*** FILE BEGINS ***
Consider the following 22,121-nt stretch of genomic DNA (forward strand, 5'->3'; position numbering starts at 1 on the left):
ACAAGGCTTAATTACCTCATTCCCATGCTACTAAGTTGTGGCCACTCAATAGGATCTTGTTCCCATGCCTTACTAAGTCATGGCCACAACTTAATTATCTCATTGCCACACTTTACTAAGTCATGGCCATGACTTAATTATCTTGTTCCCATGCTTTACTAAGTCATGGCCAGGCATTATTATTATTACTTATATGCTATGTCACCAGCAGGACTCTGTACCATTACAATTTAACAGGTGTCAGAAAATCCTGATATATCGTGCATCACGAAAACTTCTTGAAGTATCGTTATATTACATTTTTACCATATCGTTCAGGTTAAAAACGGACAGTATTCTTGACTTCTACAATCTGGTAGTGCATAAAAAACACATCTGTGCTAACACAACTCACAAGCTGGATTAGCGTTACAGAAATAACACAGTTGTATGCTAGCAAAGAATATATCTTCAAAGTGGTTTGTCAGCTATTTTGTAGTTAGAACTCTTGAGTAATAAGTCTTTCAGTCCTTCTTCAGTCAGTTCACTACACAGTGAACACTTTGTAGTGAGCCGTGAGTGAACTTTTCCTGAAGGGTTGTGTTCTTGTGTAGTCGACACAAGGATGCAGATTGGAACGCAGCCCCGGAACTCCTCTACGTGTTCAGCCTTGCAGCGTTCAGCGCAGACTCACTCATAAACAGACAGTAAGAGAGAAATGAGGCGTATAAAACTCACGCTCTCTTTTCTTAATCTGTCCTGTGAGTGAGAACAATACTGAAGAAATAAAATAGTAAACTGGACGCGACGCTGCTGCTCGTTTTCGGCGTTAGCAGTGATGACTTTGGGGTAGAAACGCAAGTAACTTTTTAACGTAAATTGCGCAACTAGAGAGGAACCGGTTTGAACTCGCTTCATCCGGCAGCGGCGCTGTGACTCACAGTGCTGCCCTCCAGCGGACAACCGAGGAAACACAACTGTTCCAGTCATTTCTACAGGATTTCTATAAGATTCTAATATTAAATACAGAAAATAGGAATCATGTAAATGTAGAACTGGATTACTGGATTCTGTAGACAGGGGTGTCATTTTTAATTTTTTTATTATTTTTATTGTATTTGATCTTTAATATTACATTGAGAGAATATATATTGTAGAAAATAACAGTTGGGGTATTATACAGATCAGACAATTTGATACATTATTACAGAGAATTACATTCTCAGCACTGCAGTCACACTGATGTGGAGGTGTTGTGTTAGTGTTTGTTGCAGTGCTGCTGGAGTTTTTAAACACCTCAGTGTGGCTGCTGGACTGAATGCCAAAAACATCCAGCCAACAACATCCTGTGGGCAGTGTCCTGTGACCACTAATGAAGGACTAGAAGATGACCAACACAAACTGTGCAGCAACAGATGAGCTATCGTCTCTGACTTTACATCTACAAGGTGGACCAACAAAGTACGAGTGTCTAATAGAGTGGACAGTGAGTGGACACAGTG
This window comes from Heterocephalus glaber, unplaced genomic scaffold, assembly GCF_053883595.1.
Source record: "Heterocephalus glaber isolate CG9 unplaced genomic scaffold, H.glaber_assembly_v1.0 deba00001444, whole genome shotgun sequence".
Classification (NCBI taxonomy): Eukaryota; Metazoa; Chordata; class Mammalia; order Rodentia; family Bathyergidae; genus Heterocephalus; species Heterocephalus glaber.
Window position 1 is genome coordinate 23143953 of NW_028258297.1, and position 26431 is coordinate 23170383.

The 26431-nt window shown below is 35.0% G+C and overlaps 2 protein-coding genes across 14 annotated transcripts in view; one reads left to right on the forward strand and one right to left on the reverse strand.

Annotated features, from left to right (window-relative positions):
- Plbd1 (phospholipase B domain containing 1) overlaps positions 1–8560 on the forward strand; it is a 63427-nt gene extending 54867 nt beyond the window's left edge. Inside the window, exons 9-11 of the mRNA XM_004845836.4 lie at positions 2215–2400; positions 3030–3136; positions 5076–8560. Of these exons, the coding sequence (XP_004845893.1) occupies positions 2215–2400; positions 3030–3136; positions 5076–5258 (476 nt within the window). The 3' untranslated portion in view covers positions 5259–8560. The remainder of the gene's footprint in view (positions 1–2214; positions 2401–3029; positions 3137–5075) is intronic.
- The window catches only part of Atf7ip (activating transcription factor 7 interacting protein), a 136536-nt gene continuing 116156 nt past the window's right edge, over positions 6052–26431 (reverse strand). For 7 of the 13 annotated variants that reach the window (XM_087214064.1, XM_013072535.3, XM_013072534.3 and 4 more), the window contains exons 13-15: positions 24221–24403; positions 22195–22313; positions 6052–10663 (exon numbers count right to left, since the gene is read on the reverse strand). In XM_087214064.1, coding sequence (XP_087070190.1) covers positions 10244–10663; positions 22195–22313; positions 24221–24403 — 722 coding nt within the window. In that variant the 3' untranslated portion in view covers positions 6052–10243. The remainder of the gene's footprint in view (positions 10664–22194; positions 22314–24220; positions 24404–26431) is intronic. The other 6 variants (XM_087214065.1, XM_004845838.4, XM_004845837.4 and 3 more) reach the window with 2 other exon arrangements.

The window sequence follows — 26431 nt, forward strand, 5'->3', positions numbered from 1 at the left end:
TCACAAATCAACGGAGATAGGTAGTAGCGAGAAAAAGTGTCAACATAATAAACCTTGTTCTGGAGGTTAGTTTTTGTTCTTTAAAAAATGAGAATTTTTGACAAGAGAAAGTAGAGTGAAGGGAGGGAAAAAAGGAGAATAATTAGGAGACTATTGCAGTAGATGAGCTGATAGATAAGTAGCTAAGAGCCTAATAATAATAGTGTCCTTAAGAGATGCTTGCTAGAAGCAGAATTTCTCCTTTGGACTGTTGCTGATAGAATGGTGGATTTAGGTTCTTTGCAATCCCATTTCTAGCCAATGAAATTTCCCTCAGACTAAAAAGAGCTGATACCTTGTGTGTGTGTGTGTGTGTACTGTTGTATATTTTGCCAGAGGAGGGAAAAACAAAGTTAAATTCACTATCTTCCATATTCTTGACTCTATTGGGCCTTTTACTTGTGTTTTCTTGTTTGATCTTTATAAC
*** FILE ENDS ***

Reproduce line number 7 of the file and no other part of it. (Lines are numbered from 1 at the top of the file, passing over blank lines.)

The 26431-nt window shown below is 35.0% G+C and overlaps 2 protein-coding genes across 14 annotated transcripts in view; one reads left to right on the forward strand and one right to left on the reverse strand.